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Martha Stewart Living December 2005 Cover
Sang An

In 2005, a wreath adorned with glittered birds was made to welcome holiday visitors. And in the issue's cover story "All That Glitters", the editors learned to make magic with glitter and tinsel by applying glue to silk flowers, faux birds, and cardboard snowflakes, then sprinkling on spoonfuls of the store-bought fairy dust in order to see them transformed.

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Martha Stewart Living December 2004 Cover
Dana Gallagher

In 2004, an array of homemade ribbon ornaments brightened this Christmas tree. In the cover story, "Bedecked in Bows," ribbon was shown to be tied in any number of styles: rosette, medallion, sash, layered loops, plus some ideal pairings with proportions—of loops to tails, for example—that feel just right. The editors conjured up ideas to decorate the whole house with ribbon garlands, napkin rings, and more. Which frill was most fanciful? It's a tie.

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Martha Stewart Living December 2003 Cover
Sang An

In 2003, a flurry of marshmallow snowflakes melted in mugs of hot cocoa. It was one of what Martha called a collection of "exquisite, delicious, and eminently doable holiday desserts" in her editor's letter. Inspired by the vision of an enchanted forest, Living editors crafted winter snowflakes that taste like candy, tree bark that smells like chocolate, and fallen logs as a confectioner's feast. "We thought of the ordinary things you find and made extraordinary desserts out of them—some inspired by French patisserie but with an American playfulness," said food editor Jennifer Aaronson. "We wanted to add whimsy to the dessert table while maintaining some sophistication."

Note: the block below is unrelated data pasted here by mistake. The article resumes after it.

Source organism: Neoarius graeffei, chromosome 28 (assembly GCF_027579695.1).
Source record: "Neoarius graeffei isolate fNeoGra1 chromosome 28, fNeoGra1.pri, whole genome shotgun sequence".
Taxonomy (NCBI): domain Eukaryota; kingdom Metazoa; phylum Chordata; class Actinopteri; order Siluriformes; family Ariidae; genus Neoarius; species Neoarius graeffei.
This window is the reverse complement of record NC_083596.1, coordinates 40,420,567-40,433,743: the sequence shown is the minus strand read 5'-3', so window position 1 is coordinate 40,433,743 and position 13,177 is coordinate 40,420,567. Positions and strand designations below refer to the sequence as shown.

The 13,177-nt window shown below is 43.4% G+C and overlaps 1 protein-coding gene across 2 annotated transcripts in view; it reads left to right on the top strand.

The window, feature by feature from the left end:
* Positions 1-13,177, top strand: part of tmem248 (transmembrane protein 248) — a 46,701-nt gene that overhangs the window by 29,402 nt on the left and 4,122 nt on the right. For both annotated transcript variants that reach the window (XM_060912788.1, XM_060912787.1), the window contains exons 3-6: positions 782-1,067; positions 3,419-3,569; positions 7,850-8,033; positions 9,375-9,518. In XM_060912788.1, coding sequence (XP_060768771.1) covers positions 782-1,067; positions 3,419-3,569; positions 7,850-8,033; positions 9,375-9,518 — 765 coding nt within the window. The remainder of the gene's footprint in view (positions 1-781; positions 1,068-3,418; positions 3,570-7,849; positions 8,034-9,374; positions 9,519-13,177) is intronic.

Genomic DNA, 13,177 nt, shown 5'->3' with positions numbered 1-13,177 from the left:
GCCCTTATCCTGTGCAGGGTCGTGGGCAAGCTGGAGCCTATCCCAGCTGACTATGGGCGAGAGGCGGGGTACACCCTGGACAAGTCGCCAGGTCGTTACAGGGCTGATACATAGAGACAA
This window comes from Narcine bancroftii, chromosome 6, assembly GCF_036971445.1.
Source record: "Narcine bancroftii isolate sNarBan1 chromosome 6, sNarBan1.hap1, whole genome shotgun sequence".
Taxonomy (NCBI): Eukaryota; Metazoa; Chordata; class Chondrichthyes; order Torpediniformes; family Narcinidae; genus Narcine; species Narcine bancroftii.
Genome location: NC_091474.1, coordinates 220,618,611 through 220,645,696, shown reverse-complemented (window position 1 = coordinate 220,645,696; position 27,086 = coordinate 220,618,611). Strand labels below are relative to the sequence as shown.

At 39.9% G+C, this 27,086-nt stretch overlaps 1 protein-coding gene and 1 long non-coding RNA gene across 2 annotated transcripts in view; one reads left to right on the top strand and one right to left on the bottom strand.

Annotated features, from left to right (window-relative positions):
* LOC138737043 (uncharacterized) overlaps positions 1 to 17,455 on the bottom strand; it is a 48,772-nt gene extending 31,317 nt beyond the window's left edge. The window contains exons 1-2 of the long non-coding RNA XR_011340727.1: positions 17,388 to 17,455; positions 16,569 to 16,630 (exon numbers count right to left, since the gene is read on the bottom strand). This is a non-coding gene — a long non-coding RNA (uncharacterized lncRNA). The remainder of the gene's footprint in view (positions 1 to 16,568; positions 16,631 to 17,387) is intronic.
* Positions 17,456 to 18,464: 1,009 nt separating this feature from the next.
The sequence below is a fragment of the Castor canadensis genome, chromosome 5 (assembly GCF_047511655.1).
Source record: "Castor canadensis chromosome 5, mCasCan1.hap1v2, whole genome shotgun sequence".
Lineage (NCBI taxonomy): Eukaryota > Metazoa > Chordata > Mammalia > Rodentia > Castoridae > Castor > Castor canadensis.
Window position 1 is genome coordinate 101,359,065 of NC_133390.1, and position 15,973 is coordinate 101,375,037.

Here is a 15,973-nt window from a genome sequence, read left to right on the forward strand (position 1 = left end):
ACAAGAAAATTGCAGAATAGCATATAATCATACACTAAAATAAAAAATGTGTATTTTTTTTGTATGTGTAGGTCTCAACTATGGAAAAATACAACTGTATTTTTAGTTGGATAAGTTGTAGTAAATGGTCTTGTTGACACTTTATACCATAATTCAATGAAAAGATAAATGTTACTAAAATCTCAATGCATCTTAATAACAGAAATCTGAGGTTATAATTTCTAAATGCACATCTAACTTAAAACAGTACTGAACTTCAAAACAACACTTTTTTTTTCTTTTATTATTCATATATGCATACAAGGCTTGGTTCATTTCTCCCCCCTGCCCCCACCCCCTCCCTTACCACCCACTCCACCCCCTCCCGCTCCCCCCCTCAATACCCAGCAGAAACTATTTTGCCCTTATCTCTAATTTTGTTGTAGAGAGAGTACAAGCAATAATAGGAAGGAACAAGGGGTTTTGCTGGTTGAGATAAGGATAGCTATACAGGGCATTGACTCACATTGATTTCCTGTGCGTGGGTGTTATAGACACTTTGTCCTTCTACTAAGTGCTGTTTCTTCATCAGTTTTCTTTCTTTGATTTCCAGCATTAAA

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Martha Stewart Living December 2002 Cover
Gentl and Hyers

In 2002, a silvery wreath was hung with tiny packages and figurines that recalled ornaments of the Victorian era. Historically, the holiday season was a glittering cavalcade of color and tinsel—and these inspired a whole theme of projects in this issue: gift boxes topped with pleated crepe-paper medallions, Dresden ornaments, postcards, and centerpiece displays. This was also the year Martha launched her collection of holiday decorations at Kmart in the United States, as she mentioned in her editor's letter: "Now everyone can have 'vintage' ornaments, unusual tree lights, color-coordinated trees, fantastic wreaths and candles, and much more."

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Martha Stewart Living December 2001 Cover
Christopher Baker

In 2001, Martha's tabletop tree at Turkey Hill glittered with ornaments inspired by her Polish heritage. "When I was growing up, in a middle class family of eight in Nutley, New Jersey, Christmas was our most intensely celebrated holiday," she recalled in her Remembering column. "I started to pay closer attention to real collectibles, handling my mother's few possessions with respect. We had some vintage Christmas ornaments, large German glass orbs painted with beautiful flowers and sparkling with glass glitter." Like the very first Christmas trees, her creations used handmade ornaments to adorn small saplings, but we put new twists on the tradition—from gilded eggs to origami fans.

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Martha Stewart Living December 2000 Cover
Gentl and Hyers

At the turn of the millennium, a charming ice-cream snowman covered in coconut took the spotlight. His eyes, mouth, and buttons were licorice candies, his carrot nose marzipan, and his hat a toasted marshmallow atop a chocolate cookie. This December also marked a major anniversary for Living, our tenth. We published all of your favorite magazine recipes—1,200 of them, at the time—in The Martha Stewart Living Cookbook ($20,